An overview of Alzheimer's disease-related content on Genes to Cognition Online.
Alzheimer’s disease is a progressive brain disorder that causes a gradual and irreversible loss of higher brain functions, including memory, language skills, and perception of time and space, and, eventually, leading to an inability to care for oneself. Use Background to Alzheimer’s to review the symptoms causes, and treatments of the disorder. The three hallmarks of Alzheimer’s disease are amyloid plaques, neurofibrillary tangles, and death of brain cells. The fundamental pathogenesis of Alzheimer’s disease is the plaque and the amyloid deposition. Then, secondarily, the amyloid triggers this reaction in cells to form tangles.
Use the chromosome Map of Disorders and Processes to explore some of the candidate genes associated with Alzheimer’s disease. One of these genes, amyloid precursor protein (APP), is widely expressed in tissues, and is particularly expressed in the synapses of neurons. It is particularly associated with earl-onset Alzheimer’s disease. A primary cause of Alzheimer’s disease is deposits of a protein called amyloid-beta as plaques in the brain. When multiple amyloid beta peptides come together, they form an insoluble piece of protein called an amyloid plaque. Tau is the protein that is formed in the neurofibrillary tangle. The purpose of this system of tau and microtubules is for moving cargo down along axons. In a series of illuminating interviews, Professors Kenneth Kosic, Dennis Selkoe, and Donna Wilcock discuss the molecular processes associated with Alzheimer’s disease.
In the Biochemistry of Alzheimer's Disease, Professor Donna Wilcock explains that neurotransmitter hypotheses of Alzheimer's disease are largely unspecific. Nevertheless, glutamate, serotonin, and NPY have elicited interest. Aricept is the principle biochemical used to treat Alzheimer's disease, but can only postpone progression. Professor Dennis Selkoe explains that treatments in the coming years are likely to become more effective.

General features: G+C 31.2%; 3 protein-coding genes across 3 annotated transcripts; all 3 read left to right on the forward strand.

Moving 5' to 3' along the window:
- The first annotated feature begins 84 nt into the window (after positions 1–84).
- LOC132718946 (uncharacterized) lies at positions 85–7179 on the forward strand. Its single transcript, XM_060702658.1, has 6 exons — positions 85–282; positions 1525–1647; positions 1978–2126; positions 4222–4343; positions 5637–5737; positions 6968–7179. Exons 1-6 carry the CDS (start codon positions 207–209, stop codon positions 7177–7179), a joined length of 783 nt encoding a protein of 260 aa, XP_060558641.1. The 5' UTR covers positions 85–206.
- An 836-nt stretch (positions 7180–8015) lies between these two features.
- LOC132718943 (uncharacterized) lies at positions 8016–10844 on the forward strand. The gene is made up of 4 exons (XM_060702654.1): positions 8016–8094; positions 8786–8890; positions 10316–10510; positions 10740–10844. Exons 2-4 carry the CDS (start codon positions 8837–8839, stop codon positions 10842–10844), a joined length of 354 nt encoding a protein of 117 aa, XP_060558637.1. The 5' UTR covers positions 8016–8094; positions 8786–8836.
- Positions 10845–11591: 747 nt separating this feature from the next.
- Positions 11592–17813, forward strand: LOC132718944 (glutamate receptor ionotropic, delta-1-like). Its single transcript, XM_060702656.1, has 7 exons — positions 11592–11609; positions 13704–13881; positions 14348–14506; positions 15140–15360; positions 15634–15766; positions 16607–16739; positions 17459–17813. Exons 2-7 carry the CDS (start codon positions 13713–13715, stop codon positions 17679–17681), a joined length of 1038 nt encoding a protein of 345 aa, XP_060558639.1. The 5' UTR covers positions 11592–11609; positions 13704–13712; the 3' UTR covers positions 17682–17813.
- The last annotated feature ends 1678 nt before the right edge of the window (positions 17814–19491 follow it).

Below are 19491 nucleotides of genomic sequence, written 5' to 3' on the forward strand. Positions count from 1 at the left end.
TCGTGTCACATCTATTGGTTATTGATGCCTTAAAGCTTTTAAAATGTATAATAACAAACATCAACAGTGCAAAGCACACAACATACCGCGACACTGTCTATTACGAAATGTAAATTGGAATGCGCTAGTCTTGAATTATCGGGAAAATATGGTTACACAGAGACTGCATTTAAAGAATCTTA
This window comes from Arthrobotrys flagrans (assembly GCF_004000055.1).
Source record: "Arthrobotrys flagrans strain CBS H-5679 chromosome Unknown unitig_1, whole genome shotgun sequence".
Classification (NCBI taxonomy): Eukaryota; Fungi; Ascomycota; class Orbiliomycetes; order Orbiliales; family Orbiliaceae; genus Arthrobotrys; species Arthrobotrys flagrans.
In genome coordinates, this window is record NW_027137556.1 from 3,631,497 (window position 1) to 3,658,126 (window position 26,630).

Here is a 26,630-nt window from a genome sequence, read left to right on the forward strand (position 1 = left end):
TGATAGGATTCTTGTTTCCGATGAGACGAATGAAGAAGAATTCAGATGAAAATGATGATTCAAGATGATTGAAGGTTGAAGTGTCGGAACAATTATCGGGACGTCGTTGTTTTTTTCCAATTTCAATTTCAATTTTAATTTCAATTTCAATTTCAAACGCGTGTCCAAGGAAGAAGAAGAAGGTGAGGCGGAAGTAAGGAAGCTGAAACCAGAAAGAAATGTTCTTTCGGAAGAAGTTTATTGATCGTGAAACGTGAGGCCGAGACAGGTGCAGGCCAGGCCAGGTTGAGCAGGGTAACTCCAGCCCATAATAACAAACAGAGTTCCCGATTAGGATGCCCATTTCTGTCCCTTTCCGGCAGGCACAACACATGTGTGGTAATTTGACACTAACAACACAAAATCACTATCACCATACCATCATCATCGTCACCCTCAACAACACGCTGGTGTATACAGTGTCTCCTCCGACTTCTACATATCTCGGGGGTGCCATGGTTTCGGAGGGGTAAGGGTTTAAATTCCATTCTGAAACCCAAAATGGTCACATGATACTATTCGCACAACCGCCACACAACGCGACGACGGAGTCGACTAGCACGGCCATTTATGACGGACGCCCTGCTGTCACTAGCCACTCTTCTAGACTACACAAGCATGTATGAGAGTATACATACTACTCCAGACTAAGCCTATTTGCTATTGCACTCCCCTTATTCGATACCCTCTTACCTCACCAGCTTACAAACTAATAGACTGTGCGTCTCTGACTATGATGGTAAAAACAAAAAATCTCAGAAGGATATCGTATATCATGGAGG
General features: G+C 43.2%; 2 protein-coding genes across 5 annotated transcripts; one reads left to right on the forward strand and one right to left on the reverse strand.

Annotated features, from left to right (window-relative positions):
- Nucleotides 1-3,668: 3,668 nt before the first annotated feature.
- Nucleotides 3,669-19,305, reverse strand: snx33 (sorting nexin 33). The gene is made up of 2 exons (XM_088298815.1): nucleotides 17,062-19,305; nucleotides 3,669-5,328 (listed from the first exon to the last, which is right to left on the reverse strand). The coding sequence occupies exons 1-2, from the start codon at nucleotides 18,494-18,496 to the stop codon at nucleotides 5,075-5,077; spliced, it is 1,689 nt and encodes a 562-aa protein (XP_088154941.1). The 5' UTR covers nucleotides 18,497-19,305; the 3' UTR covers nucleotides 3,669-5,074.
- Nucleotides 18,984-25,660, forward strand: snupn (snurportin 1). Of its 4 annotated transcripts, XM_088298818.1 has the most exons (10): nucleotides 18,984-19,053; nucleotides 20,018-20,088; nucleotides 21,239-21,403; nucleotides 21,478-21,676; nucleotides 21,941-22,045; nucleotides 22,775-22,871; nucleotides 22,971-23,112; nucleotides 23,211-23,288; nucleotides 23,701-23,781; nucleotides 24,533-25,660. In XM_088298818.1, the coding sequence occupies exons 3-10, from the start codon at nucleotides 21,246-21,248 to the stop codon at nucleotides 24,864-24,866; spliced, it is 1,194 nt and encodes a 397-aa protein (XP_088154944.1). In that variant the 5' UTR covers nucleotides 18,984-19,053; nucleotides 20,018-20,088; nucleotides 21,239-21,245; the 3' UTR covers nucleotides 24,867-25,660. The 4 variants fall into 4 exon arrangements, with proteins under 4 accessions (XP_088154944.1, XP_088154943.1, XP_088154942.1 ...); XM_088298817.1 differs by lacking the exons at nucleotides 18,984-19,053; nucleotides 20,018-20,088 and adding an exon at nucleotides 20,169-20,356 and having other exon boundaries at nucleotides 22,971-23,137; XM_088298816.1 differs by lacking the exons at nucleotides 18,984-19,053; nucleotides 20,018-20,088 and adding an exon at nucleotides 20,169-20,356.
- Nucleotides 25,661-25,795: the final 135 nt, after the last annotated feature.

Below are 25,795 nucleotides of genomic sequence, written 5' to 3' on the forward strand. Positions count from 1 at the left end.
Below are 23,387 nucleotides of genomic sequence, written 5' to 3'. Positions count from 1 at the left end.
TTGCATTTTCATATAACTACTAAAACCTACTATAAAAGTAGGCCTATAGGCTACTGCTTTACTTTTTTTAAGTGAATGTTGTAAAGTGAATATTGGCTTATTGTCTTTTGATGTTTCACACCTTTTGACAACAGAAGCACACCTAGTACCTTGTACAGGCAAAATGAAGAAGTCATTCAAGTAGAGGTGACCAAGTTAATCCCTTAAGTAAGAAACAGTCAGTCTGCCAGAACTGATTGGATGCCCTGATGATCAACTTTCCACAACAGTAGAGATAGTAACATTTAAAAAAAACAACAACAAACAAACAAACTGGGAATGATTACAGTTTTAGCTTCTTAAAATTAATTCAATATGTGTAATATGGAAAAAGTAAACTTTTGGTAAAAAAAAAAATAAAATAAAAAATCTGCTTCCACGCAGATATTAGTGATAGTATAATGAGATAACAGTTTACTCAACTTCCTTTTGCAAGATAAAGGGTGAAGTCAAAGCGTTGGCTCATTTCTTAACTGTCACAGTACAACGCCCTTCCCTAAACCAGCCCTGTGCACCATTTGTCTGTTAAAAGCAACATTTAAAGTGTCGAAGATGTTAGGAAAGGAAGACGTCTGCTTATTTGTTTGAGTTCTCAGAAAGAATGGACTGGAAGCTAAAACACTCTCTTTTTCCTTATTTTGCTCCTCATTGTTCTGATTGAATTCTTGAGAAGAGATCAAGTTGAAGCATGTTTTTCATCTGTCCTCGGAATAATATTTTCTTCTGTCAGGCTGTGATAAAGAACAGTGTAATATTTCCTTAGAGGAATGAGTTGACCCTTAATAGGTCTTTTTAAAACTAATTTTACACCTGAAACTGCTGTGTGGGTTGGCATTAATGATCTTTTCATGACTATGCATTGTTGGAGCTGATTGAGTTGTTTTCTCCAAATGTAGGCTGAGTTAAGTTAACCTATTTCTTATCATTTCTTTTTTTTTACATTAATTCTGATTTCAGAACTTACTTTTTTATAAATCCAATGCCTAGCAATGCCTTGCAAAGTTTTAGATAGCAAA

Amyloid-beta (a-beta) build-up causes amyloid plaques. A-beta oligomers can short circuit the synapses in the hippocampus, and interfere with long-term potentiation, a major correlate of memory and learning. Amyloid triggers this reaction in cells to form neurofibrillary tangles. This is made up of the tau protein, and forms inside the cell. When tangles clump up inside the cell, this causes the neuron to become stressed and eventually die. Thus, there is largely a linear relationship between a-beta build-up, tangles, and neuronal death. Inevitably, this leads to major cognitive problems.
In Alzheimer’s Neuropathology – Stages, Professor Donna Wilcock introduces Braak and Braak staging, which refers to the movement of pathology of Alzheimer’s disease throughout the brain. In the earliest stages of Alzheimer’s disease, you see the pathology in the hippocampus and entorhinal cortex, which are important to memory formation. had for breakfast that the hippocampus does – this is the formation of new memories. Eventually, this spreads to the rest of the brain affecting sensory-processing areas and the amygdala, which processes emotions. Interestingly, some regions of the brain, such as the cerebellum, are not affected.
The major risk factor for Alzheimer’s disease is age – among individuals of 65, 5-10% have the disorder. This statistic rises to approximately 40% for those aged 85 years or older. It follows that as the general population ages, incidence will rise, and may affect up to 14 million Americans by 2050. Currently, up to 6 million people in the United States have Alzheimer’s disease, which has two forms – late-onset, which is the far more common and early-onset, which is rare and affects individuals between 35 and 60. Alzheimer’s disease is diagnosed clinically by a battery of tests, but it may be possible to use neuroimaging as a diagnostic tool in the near future.
The Dana review article, Environment and Alzheimer’s Disease, discusses environmental factors including diet, exercise, red wine consumption, and low stress, which may lower the risk of Alzheimer’s disease. In addition, a number of studies have shown a correlation between higher levels of education and resistance to Alzheimer’s disease. This is sometimes known as the ‘use it or lose it idea’, but remains somewhat controversial among researchers.